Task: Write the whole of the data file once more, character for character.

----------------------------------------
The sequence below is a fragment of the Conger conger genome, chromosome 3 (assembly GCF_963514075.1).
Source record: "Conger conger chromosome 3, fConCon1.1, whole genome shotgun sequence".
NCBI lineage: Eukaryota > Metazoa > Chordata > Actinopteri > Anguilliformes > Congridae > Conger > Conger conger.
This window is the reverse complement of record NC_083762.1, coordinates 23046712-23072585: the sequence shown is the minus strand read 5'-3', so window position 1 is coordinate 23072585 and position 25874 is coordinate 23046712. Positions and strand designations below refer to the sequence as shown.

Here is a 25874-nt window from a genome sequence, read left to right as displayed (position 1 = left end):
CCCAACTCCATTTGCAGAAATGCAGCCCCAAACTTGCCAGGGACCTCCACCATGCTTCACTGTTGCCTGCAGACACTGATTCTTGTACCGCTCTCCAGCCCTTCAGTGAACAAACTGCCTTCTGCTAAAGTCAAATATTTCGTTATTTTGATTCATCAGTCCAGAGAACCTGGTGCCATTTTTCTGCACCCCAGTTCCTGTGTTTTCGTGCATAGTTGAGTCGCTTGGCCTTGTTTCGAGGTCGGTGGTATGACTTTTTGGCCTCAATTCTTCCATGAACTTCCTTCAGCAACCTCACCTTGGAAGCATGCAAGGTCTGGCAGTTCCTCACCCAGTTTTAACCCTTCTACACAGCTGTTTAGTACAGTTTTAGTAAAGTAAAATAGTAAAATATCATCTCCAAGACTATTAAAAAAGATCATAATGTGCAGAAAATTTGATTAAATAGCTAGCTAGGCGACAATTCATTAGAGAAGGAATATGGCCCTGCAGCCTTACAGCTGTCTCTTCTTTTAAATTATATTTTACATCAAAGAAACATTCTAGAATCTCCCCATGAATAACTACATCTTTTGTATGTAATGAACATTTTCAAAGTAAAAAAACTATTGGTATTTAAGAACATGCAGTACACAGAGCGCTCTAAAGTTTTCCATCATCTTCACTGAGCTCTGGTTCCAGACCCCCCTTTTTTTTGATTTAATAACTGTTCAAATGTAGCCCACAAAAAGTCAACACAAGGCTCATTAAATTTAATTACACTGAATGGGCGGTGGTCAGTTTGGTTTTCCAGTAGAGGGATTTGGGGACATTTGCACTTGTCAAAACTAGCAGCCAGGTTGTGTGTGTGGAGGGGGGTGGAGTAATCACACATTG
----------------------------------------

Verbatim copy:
The sequence below is a fragment of the Conger conger genome, chromosome 3 (assembly GCF_963514075.1).
Source record: "Conger conger chromosome 3, fConCon1.1, whole genome shotgun sequence".
NCBI lineage: Eukaryota > Metazoa > Chordata > Actinopteri > Anguilliformes > Congridae > Conger > Conger conger.
This window is the reverse complement of record NC_083762.1, coordinates 23046712-23072585: the sequence shown is the minus strand read 5'-3', so window position 1 is coordinate 23072585 and position 25874 is coordinate 23046712. Positions and strand designations below refer to the sequence as shown.

Here is a 25874-nt window from a genome sequence, read left to right as displayed (position 1 = left end):
CCCAACTCCATTTGCAGAAATGCAGCCCCAAACTTGCCAGGGACCTCCACCATGCTTCACTGTTGCCTGCAGACACTGATTCTTGTACCGCTCTCCAGCCCTTCAGTGAACAAACTGCCTTCTGCTAAAGTCAAATATTTCGTTATTTTGATTCATCAGTCCAGAGAACCTGGTGCCATTTTTCTGCACCCCAGTTCCTGTGTTTTCGTGCATAGTTGAGTCGCTTGGCCTTGTTTCGAGGTCGGTGGTATGACTTTTTGGCCTCAATTCTTCCATGAACTTCCTTCAGCAACCTCACCTTGGAAGCATGCAAGGTCTGGCAGTTCCTCACCCAGTTTTAACCCTTCTACACAGCTGTTTAGTACAGTTTTAGTAAAGTAAAATAGTAAAATATCATCTCCAAGACTATTAAAAAAGATCATAATGTGCAGAAAATTTGATTAAATAGCTAGCTAGGCGACAATTCATTAGAGAAGGAATATGGCCCTGCAGCCTTACAGCTGTCTCTTCTTTTAAATTATATTTTACATCAAAGAAACATTCTAGAATCTCCCCATGAATAACTACATCTTTTGTATGTAATGAACATTTTCAAAGTAAAAAAACTATTGGTATTTAAGAACATGCAGTACACAGAGCGCTCTAAAGTTTTCCATCATCTTCACTGAGCTCTGGTTCCAGACCCCCCTTTTTTTTGATTTAATAACTGTTCAAATGTAGCCCACAAAAAGTCAACACAAGGCTCATTAAATTTAATTACACTGAATGGGCGGTGGTCAGTTTGGTTTTCCAGTAGAGGGATTTGGGGACATTTGCACTTGTCAAAACTAGCAGCCAGGTTGTGTGTGTGGAGGGGGGTGGAGTAATCACACATTG